Mayr received a telegram in 1930 to return to the American Museum of Natural History to identify the tens of thousands of birds specimens collected by the Whitney Expedition (Diamond 2001). In 1931, he accepted a curatorial position at the American Museum of Natural History, where he played the important role of brokering and acquiring the Walter Rothschild collection of bird skins, which was being sold in order to pay off a blackmailer, an unknown woman.

Mayr married Margarete Simon in 1935, and had two daughters with her. (She passed away in 1990.)

During his time at the museum, Mayr produced numerous publications on bird taxonomy, and in 1942, he published his first book, Systematics and the Origin of Species, a text that was renowned for completing the modern evolutionary synthesis.

After Mayr was appointed as curator at the American Museum of Natural History, he influenced American ornithological research by cultivating mentoring relationships with young birdwatchers. Mayr organized a monthly seminar under the auspices of the Linnaean Society of New York. This society, under the influence of J. A. Allen, Frank Chapman, and Jonathan Dwight concentrated on taxonomy and later became a clearing house for bird banding and sight records. There were a group of eight young birdwatchers from the Bronx and later became the Bronx County Bird Club, being led by Ludlow Griscom. Mayr was surprised at the differences between American and German Birding Societies. He noted that the German society was more scientific and concerned with life histories and reports on recent literature. Mayr also encouraged his Linnaean Society seminar participants to take up a specific research project of their own. One of Mayr's seminar participants was Joseph Hickey and under Mayr's influence went on to write A Guide to Birdwatching (1943). Hickey remembered later: "Mayr was our age and invited on all our field trips. The heckling of this German foreigner was tremendous, but he gave tit for tat, and any modern picture of Dr E. Mayr as a very formal person does not square with my memory of the 1930s. He held his own." Mayr's said of his own involvement with the local birdwatchers: "In those early years in New York when I was a stranger in a big city, it was the companionship and later friendship which I was offered in the Linnaean Society that was the most important thing in my life."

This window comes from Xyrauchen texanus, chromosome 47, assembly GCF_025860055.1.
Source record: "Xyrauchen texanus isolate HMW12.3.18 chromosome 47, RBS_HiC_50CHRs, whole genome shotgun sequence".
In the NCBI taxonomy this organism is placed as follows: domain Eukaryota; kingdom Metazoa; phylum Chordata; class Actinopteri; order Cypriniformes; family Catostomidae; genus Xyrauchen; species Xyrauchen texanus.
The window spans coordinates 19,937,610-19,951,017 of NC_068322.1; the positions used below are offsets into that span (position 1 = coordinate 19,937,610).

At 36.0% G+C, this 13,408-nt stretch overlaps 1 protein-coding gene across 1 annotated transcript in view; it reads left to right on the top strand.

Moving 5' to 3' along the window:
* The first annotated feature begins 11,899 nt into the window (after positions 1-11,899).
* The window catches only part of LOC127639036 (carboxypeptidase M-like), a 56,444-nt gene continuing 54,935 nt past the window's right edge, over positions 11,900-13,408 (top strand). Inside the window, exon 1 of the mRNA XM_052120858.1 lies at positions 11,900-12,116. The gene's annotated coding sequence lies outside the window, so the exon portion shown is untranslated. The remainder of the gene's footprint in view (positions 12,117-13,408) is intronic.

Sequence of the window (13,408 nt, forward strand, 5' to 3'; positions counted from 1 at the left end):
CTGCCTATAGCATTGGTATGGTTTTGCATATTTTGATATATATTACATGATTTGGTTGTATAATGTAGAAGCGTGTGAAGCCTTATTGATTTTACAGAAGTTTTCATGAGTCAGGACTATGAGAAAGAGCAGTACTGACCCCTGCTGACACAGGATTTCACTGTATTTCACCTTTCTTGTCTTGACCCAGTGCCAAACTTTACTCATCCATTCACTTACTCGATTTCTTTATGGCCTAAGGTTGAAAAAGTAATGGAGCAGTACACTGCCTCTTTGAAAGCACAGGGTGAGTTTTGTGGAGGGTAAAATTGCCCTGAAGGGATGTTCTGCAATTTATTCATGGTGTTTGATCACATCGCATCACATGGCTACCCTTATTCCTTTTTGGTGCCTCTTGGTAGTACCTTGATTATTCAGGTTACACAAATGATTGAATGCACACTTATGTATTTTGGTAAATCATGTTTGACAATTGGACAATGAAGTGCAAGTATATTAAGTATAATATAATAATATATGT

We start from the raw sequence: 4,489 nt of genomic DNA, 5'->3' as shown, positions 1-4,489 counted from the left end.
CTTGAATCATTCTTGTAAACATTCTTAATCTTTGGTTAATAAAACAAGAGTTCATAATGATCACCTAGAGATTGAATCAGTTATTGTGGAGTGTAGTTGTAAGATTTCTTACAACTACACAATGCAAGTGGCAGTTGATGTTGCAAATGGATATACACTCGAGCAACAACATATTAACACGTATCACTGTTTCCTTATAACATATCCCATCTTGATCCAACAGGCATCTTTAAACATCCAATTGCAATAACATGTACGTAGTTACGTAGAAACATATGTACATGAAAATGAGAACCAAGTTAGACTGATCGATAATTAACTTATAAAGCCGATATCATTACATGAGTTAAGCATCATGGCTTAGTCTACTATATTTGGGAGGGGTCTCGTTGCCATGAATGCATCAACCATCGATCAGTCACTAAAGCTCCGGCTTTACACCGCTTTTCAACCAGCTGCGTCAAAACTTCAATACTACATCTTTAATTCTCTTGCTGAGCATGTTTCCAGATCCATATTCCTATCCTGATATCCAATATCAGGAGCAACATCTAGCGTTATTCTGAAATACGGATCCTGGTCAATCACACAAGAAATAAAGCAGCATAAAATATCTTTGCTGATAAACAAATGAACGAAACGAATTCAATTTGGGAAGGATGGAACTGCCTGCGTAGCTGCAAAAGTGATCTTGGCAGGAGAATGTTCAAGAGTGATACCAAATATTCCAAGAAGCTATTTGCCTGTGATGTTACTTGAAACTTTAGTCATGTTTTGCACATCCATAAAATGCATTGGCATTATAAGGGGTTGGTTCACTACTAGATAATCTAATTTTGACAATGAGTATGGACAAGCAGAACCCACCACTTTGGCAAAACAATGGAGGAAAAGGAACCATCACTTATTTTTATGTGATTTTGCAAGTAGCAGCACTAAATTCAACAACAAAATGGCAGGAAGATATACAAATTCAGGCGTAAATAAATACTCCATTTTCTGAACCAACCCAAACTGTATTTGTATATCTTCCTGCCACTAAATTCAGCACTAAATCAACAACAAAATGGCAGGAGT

Another person that Mayr greatly influenced was Margaret Morse Nice. Mayr encouraged her to correspond with the European ornithologists of the time, and helped her in her landmark study on Song Sparrows.

Mayr joined the faculty of Harvard University in 1953, where he also served as director of the Museum of Comparative Zoology from 1961 to 1970. He retired in 1975 as professor of zoology, showered with honors. He continued, however, for many years on the staff of the museum as professor emeritus.